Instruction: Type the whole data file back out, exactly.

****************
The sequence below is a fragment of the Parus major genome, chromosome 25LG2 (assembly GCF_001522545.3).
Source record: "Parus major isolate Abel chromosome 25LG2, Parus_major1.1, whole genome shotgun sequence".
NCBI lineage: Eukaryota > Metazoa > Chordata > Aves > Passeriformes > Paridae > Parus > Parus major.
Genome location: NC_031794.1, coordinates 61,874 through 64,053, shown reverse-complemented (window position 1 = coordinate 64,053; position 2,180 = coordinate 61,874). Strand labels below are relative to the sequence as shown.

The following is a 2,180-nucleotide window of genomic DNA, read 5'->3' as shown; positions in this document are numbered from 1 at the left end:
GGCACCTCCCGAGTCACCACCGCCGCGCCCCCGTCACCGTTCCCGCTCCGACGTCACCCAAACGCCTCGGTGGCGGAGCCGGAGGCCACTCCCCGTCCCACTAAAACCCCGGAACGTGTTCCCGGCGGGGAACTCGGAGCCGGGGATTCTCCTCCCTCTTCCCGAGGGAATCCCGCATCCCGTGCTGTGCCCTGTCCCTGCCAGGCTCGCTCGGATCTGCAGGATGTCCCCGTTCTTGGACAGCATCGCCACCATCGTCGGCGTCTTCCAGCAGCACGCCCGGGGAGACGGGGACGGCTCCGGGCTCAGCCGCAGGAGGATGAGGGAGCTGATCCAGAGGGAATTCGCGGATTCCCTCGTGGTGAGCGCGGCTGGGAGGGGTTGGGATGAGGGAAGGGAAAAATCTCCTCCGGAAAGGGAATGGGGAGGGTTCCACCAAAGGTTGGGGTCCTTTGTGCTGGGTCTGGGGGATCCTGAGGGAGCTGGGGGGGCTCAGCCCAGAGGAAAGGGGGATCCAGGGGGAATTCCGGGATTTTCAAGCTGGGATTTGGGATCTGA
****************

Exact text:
The sequence below is a fragment of the Parus major genome, chromosome 25LG2 (assembly GCF_001522545.3).
Source record: "Parus major isolate Abel chromosome 25LG2, Parus_major1.1, whole genome shotgun sequence".
NCBI lineage: Eukaryota > Metazoa > Chordata > Aves > Passeriformes > Paridae > Parus > Parus major.
Genome location: NC_031794.1, coordinates 61,874 through 64,053, shown reverse-complemented (window position 1 = coordinate 64,053; position 2,180 = coordinate 61,874). Strand labels below are relative to the sequence as shown.

The following is a 2,180-nucleotide window of genomic DNA, read 5'->3' as shown; positions in this document are numbered from 1 at the left end:
GGCACCTCCCGAGTCACCACCGCCGCGCCCCCGTCACCGTTCCCGCTCCGACGTCACCCAAACGCCTCGGTGGCGGAGCCGGAGGCCACTCCCCGTCCCACTAAAACCCCGGAACGTGTTCCCGGCGGGGAACTCGGAGCCGGGGATTCTCCTCCCTCTTCCCGAGGGAATCCCGCATCCCGTGCTGTGCCCTGTCCCTGCCAGGCTCGCTCGGATCTGCAGGATGTCCCCGTTCTTGGACAGCATCGCCACCATCGTCGGCGTCTTCCAGCAGCACGCCCGGGGAGACGGGGACGGCTCCGGGCTCAGCCGCAGGAGGATGAGGGAGCTGATCCAGAGGGAATTCGCGGATTCCCTCGTGGTGAGCGCGGCTGGGAGGGGTTGGGATGAGGGAAGGGAAAAATCTCCTCCGGAAAGGGAATGGGGAGGGTTCCACCAAAGGTTGGGGTCCTTTGTGCTGGGTCTGGGGGATCCTGAGGGAGCTGGGGGGGCTCAGCCCAGAGGAAAGGGGGATCCAGGGGGAATTCCGGGATTTTCAAGCTGGGATTTGGGATCTGA